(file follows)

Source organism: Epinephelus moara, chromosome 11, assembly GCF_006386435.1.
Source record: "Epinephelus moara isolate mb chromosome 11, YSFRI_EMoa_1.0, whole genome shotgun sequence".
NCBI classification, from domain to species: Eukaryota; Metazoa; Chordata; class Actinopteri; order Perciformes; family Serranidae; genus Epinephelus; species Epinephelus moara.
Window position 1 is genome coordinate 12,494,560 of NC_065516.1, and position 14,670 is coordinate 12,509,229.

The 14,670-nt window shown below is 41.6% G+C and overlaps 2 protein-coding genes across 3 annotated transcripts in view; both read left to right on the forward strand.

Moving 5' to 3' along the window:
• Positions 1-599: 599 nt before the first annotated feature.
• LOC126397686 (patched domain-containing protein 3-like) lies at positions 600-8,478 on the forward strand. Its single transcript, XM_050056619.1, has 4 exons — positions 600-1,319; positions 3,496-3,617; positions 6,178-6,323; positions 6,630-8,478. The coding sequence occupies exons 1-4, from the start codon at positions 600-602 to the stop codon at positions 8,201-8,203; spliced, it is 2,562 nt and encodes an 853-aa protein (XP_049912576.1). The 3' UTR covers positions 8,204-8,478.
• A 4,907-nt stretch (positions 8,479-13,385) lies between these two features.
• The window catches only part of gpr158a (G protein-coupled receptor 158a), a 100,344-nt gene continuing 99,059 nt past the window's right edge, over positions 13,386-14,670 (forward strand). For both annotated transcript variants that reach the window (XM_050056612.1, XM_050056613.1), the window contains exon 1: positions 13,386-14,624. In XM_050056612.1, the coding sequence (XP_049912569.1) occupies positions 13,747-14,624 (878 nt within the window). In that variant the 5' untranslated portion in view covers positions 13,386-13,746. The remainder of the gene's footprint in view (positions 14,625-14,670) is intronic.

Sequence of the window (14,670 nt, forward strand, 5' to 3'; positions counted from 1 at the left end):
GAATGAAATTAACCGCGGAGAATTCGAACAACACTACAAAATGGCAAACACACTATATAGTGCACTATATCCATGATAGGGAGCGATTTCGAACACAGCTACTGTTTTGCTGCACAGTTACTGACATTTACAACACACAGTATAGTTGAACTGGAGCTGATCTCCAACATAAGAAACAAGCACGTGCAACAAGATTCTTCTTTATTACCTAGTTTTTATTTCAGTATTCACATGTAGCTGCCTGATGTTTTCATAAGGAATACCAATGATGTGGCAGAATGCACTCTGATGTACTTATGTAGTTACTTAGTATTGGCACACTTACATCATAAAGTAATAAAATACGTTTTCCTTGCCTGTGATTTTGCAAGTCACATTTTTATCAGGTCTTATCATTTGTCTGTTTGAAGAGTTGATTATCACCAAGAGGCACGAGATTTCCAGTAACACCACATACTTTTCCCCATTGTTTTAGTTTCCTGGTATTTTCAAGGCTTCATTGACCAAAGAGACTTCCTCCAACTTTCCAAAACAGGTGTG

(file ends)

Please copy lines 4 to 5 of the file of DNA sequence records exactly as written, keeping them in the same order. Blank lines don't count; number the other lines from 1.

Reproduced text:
Window position 1 is genome coordinate 12,494,560 of NC_065516.1, and position 14,670 is coordinate 12,509,229.

The 14,670-nt window shown below is 41.6% G+C and overlaps 2 protein-coding genes across 3 annotated transcripts in view; both read left to right on the forward strand.